Living Outside of History

If we don't do all we can to prevent South Africa from taking place here, we will be forced in the end to set up a binational state. None of the inhabitants of the region will want it, but by then it will be too late.

On their return from a visit to South Africa, some two weeks ago, members of the Israeli-Palestinian delegation asked themselves a number of questions: How is that South Africa extricated itself from the cycle of hostilities, while we are still there? How did former South African president F.W. de Klerk, with whom the delegation met, go from being the leader of an extreme nationalist party, which was openly affiliated with the notions of Spanish fascism and Nazism, to being a leader who believes in the establishment of a civil and equal state? How did the negotiations manage to create a new political reality that is allowing South Africa to begin, albeit significantly late, to deal with its real problems - poverty, disease and ignorance?

The story of South Africa is the story of a country that tried to exist outside of history and found out that history had the upper hand. In 1948, the year the National Party took power, Burma, Sri Lanka and South Africa rid themselves of the yoke of British colonialism. The world after World War II began to demand self-rule for nations that colonialism had oppressed. The Boers in South Africa did not see themselves as a colonial offshoot, but rather as emissaries of God who had been sent to spread Christianity in the Promised Land.

"The holy mission," which was, in fact, an attempt to take control of a country rich in natural resources and disinherit its original inhabitants, tried to rest not only on messianic principles, but also on international ones. It was not by chance that de Klerk relied on Woodrow Wilson's 14 Points, which served as the basis for international recognition of the principle of national self-determination.

In South Africa, however, the self-determination of the Afrikaners did not give rise to liberty, but rather to the oppression of the black natives of the country, oppression that the National Party anchored in law. In the 19th century, it would have worked; but for the second half of the 20th century, it was a non-starter. Following the fall of Nazism and fascism, there was no going back. The Afrikaners refused to heed the spirit of the times.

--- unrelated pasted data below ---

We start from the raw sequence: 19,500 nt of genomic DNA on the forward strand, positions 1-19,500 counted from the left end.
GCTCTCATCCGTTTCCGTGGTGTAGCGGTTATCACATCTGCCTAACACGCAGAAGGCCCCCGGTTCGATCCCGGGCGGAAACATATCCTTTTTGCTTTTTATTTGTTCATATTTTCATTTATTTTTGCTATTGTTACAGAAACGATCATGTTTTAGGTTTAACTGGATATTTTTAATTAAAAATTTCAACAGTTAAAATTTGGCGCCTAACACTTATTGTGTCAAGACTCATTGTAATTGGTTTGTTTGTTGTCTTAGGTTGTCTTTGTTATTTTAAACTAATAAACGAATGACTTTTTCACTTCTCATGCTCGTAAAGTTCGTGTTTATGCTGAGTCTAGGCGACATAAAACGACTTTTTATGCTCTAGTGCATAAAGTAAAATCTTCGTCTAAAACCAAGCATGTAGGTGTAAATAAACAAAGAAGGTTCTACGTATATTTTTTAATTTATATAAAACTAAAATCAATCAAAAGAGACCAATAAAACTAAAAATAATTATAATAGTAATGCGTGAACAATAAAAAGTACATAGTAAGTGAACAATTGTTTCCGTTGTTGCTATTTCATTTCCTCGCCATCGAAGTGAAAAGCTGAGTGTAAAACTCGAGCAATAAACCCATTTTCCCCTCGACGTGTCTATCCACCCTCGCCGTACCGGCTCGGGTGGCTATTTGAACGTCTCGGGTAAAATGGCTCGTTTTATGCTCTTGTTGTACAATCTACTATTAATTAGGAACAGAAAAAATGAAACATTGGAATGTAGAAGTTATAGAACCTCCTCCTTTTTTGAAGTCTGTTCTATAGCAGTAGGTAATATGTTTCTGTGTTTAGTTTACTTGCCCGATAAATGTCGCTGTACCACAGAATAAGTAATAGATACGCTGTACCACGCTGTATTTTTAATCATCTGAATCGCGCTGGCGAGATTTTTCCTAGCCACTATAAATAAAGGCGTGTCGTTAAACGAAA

So as to moderate the international pressure, South Africa tried to establish homelands, which were intended to restore to the blacks the political rights they had had taken from them. The map of these homelands - tiny, divided, lacking the ability to survive economically - reminds South Africans of the map of Areas A and B that the settlement-oriented right is trying to market as the permanent status map. The world didn't buy South Africa's solution.

In response, instead of affiliating itself with the world of American values, South Africa affiliated itself with America's paranoia - the fear of the spread of communism. In such a manner, the South African Communist Party and the struggle in Namibia became the final excuse against handing over power to the blacks. But then the Soviet Empire collapsed.

South Africa became the most hated and isolated country in the world. "I knew that every day saw the birth of a child who grew up to hate South Africa," de Klerk says. The hatred, the sanctions, the internal pressure from businessmen who saw the international markets closing in their faces, and the fear of a civil war like that of Rhodesia gave birth to the change. "We could have rehabilitated the country we love or we could have been dragged into a war that would have destroyed us all. We chose life."

The story of South Africa is, to a certain degree, our story. The State of Israel is not an apartheid state. The likeness stems from the way in which Israel is trying to swim against the historic tide and freeze time, while attempting to use global fears to delay the end. Just as South Africa held on to the anti-communist fear, so Israel is resting today on the fear for Islamic terror. Just as in the case of South Africa, so too in the case of Israel is there a basis for the fear, and therefore delaying the inevitable is possible; but the price is huge.

South Africa returned to the family of nations and began to rehabilitate itself decades late, and hence the rehabilitation is slow and costly. In Israel's case, the price could turn out to be even higher. The day fear of Islamic terror dissipates, and the powers that be in Israel reach the conclusion that there is no alternative but to give the Palestinians a state, a division will be impossible. The process that kept the Afrikaners from dividing South Africa, while keeping the majority of the natural resources for themselves, and obliged them to equally share with the peoples of the land not only the natural resources but the entire territory, establishing a single equal country, could happen here, too.

The Israelis and the Palestinians do not want a binational state, but time doesn't stand still. The intentional mixing of the populations that the settlers are striving for; the attempt to give the Palestinians a small and divided state; the economic dependency; the erosion of the Palestinian infrastructure; and, as a result, the destruction of their ability to establish a stable country could throw everything into disarray.

If we don't do all we can to prevent South Africa from taking place here, we will be forced in the end to set up a binational state. None of the inhabitants of the region will want it, but by then it will be too late.